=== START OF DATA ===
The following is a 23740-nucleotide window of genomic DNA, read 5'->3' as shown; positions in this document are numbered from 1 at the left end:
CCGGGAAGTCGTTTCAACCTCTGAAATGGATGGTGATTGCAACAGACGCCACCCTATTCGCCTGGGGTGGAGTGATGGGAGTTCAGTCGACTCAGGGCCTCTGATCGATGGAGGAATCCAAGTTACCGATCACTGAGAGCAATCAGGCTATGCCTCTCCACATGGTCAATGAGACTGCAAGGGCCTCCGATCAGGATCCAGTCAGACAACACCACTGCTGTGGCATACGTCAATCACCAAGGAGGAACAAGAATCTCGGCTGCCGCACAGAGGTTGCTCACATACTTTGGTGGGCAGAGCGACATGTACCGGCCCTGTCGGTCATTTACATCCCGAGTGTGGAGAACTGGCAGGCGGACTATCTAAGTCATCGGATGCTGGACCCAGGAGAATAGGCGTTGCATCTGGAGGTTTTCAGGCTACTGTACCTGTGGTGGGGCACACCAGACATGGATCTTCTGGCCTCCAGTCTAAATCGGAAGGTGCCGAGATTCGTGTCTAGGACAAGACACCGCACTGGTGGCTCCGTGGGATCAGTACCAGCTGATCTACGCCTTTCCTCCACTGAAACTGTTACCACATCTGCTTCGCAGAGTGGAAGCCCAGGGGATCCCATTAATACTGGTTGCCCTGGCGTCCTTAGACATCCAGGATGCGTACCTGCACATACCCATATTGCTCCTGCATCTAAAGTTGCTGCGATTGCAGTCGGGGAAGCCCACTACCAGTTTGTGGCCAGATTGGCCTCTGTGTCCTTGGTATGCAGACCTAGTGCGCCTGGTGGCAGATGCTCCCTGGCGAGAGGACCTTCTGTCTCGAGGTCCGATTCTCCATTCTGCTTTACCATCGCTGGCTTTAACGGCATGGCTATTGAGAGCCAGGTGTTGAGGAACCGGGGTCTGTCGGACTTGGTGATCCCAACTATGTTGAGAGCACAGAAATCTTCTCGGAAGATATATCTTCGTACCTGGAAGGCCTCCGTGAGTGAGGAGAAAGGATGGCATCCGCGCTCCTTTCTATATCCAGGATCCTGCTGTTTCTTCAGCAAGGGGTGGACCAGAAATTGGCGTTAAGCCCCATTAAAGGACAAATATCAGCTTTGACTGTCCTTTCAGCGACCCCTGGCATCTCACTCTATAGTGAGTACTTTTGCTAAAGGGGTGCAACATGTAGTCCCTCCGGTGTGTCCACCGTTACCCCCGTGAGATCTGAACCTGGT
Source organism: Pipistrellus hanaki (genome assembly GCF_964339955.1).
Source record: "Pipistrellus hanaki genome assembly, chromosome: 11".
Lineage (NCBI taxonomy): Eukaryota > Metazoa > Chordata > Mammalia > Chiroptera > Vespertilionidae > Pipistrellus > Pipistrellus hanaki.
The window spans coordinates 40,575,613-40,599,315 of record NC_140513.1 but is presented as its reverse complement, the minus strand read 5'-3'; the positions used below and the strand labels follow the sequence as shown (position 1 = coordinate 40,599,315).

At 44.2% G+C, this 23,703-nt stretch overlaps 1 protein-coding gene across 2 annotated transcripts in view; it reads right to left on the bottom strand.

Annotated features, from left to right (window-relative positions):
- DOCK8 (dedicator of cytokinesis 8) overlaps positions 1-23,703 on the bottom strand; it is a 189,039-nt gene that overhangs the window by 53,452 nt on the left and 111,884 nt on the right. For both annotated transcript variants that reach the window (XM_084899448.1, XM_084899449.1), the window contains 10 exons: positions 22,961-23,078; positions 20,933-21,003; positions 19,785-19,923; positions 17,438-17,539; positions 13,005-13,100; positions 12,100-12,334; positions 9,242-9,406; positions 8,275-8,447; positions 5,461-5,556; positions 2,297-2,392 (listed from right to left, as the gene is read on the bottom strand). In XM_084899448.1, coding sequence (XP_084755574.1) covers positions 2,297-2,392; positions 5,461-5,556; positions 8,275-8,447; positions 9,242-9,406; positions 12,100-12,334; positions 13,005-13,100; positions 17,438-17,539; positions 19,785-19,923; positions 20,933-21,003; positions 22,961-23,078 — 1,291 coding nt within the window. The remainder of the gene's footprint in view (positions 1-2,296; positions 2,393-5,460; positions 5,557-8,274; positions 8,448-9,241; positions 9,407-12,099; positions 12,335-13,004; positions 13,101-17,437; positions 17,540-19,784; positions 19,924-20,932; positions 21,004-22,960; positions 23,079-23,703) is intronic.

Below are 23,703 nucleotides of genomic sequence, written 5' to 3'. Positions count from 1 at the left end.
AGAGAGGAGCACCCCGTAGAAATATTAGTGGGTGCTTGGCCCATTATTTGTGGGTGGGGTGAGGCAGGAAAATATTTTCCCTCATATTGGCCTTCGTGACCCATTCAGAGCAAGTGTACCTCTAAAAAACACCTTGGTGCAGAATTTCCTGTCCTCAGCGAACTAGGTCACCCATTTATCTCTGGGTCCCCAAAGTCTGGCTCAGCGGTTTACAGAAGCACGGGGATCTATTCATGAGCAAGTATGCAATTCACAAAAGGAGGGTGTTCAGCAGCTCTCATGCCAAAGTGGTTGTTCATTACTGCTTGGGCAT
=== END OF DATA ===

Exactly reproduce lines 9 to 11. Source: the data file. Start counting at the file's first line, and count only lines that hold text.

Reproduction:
- DOCK8 (dedicator of cytokinesis 8) overlaps positions 1-23,703 on the bottom strand; it is a 189,039-nt gene that overhangs the window by 53,452 nt on the left and 111,884 nt on the right. For both annotated transcript variants that reach the window (XM_084899448.1, XM_084899449.1), the window contains 10 exons: positions 22,961-23,078; positions 20,933-21,003; positions 19,785-19,923; positions 17,438-17,539; positions 13,005-13,100; positions 12,100-12,334; positions 9,242-9,406; positions 8,275-8,447; positions 5,461-5,556; positions 2,297-2,392 (listed from right to left, as the gene is read on the bottom strand). In XM_084899448.1, coding sequence (XP_084755574.1) covers positions 2,297-2,392; positions 5,461-5,556; positions 8,275-8,447; positions 9,242-9,406; positions 12,100-12,334; positions 13,005-13,100; positions 17,438-17,539; positions 19,785-19,923; positions 20,933-21,003; positions 22,961-23,078 — 1,291 coding nt within the window. The remainder of the gene's footprint in view (positions 1-2,296; positions 2,393-5,460; positions 5,557-8,274; positions 8,448-9,241; positions 9,407-12,099; positions 12,335-13,004; positions 13,101-17,437; positions 17,540-19,784; positions 19,924-20,932; positions 21,004-22,960; positions 23,079-23,703) is intronic.

Below are 23,703 nucleotides of genomic sequence, written 5' to 3'. Positions count from 1 at the left end.
AGAGAGGAGCACCCCGTAGAAATATTAGTGGGTGCTTGGCCCATTATTTGTGGGTGGGGTGAGGCAGGAAAATATTTTCCCTCATATTGGCCTTCGTGACCCATTCAGAGCAAGTGTACCTCTAAAAAACACCTTGGTGCAGAATTTCCTGTCCTCAGCGAACTAGGTCACCCATTTATCTCTGGGTCCCCAAAGTCTGGCTCAGCGGTTTACAGAAGCACGGGGATCTATTCATGAGCAAGTATGCAATTCACAAAAGGAGGGTGTTCAGCAGCTCTCATGCCAAAGTGGTTGTTCATTACTGCTTGGGCAT